Wednesday, August 22, 2007

Broadcasters and the Public Interest

ICPR has for years been tracking broadcast news coverage of campaigns and elections, and for years we've been dismayed at what we see. TV stations devote a tiny share of their regular news coverage to campaigns and elections, even during the weeks and days leading up to elections. Most coverage is focused on polls and so-called "horse race" issues -- who's ahead, who's down -- while very little airtime goes to the issues that might drive voter interest. Indeed, surveys find that TV stations spend more time on teasers ("up ahead in our broadcasts…") and musical intros to the news ("and now, the news with your anchor…") than to coverage of issues and candidates in elections. Download an analysis of a typical 30-minute broadcast or a copy of the press release.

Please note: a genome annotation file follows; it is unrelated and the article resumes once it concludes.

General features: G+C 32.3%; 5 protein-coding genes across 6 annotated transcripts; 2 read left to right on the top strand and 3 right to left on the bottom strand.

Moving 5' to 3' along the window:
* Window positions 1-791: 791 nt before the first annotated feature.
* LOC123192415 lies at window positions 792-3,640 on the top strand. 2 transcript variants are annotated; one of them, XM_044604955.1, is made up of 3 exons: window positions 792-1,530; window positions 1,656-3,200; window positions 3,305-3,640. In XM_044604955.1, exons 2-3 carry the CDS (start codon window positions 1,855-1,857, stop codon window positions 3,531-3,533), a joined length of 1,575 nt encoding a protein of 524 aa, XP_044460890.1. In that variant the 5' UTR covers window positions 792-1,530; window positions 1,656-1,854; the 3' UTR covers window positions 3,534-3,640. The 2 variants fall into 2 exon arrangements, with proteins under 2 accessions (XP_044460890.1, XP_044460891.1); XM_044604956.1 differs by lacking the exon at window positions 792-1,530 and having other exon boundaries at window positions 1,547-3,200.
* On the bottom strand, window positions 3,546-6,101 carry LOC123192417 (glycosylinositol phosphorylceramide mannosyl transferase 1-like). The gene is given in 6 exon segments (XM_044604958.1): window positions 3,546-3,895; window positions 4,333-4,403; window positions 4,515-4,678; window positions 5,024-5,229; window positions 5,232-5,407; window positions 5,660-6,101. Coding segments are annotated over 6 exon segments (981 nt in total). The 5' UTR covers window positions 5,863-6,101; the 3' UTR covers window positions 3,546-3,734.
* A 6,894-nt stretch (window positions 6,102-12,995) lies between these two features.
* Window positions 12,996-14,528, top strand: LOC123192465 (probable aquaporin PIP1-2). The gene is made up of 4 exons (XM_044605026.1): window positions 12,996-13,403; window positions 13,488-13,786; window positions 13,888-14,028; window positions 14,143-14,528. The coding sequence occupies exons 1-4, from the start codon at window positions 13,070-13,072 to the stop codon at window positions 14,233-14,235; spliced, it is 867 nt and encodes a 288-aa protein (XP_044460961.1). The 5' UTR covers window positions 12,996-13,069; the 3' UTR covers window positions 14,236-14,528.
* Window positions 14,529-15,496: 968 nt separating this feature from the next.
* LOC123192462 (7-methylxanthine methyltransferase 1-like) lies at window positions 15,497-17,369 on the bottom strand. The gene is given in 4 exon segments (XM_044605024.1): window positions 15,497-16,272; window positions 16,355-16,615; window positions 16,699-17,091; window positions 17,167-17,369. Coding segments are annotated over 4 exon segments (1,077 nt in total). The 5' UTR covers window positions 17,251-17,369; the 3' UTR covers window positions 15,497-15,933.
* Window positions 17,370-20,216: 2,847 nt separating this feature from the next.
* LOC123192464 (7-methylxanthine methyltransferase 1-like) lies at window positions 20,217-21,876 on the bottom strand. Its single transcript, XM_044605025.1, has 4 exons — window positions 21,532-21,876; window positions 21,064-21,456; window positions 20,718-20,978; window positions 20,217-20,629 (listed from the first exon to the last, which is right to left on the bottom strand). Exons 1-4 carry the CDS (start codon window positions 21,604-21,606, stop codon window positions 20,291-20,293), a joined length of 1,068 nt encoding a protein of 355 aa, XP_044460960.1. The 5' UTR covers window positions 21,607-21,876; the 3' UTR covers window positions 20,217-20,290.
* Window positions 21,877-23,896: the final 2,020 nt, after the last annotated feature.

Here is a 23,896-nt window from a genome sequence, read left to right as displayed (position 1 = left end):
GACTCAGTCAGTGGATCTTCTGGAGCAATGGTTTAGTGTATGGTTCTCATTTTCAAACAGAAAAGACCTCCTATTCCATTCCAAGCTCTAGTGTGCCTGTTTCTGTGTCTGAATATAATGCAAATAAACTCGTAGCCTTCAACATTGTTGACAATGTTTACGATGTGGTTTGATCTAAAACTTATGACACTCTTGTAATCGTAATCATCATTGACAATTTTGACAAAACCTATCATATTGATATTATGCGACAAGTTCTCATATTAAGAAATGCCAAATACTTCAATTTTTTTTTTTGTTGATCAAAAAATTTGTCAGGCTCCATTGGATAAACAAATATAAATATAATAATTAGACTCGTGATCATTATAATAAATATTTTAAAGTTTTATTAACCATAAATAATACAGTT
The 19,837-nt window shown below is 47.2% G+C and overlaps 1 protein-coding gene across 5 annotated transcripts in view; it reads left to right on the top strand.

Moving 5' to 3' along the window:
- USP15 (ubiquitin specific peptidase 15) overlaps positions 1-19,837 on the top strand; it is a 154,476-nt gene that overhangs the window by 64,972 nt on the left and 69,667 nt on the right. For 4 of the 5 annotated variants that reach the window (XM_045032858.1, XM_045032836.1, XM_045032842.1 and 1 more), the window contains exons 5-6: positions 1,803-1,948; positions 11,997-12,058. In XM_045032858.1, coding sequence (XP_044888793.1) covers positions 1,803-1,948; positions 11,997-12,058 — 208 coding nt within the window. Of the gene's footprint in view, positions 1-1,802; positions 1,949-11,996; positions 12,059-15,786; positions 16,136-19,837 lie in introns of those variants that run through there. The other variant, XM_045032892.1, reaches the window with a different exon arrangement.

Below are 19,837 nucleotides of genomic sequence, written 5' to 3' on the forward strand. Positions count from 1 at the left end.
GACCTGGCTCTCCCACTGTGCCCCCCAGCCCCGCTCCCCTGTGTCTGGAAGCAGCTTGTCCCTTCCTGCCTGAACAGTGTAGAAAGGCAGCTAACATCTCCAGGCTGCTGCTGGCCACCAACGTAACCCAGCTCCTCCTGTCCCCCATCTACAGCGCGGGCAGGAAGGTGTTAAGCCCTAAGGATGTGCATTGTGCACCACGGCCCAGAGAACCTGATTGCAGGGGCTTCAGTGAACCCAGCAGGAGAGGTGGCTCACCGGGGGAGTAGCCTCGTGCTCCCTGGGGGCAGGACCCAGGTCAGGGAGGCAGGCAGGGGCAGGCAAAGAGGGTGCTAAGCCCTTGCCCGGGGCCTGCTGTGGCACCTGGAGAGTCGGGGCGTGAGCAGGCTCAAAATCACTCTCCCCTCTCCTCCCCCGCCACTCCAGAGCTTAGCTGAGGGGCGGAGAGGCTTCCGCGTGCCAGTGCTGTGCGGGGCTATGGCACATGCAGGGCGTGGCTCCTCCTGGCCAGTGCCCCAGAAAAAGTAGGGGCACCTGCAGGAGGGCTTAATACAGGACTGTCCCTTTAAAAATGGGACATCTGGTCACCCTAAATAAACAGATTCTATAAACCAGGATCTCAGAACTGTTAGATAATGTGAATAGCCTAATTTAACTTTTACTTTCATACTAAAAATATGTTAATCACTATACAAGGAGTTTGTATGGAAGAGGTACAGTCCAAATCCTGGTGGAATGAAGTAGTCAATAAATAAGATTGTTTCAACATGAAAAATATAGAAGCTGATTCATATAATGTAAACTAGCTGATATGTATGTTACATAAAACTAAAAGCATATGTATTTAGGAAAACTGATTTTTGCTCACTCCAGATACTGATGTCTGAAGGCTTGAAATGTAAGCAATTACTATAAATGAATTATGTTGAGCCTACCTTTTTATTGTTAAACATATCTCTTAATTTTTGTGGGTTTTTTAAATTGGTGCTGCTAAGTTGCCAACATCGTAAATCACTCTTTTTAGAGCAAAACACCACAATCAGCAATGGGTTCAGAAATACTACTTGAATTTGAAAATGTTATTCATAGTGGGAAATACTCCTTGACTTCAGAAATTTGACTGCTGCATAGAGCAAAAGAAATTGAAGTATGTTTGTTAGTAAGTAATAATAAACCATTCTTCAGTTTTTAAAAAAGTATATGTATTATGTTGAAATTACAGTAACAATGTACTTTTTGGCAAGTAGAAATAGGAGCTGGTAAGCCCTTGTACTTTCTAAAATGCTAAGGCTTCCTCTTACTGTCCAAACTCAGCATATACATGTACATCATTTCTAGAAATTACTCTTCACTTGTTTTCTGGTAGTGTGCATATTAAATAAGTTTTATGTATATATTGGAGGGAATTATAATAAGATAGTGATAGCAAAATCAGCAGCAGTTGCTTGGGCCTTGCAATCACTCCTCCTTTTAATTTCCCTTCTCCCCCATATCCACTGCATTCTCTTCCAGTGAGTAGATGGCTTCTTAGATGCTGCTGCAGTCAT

ICPR recently signed on to a statement submitted to the FCC calling for clarified guidelines for broadcasters in the digital era. The FCC has gone to great lengths to help broadcasters transition to digital broadcasting, which will expand what they can offer over the airwaves. What's missing from the picture, however, are clear rules for serving the public interest.

A copy of the filing, which was facilitated by the Benton Foundation and the Campaign Legal Center, is available here.

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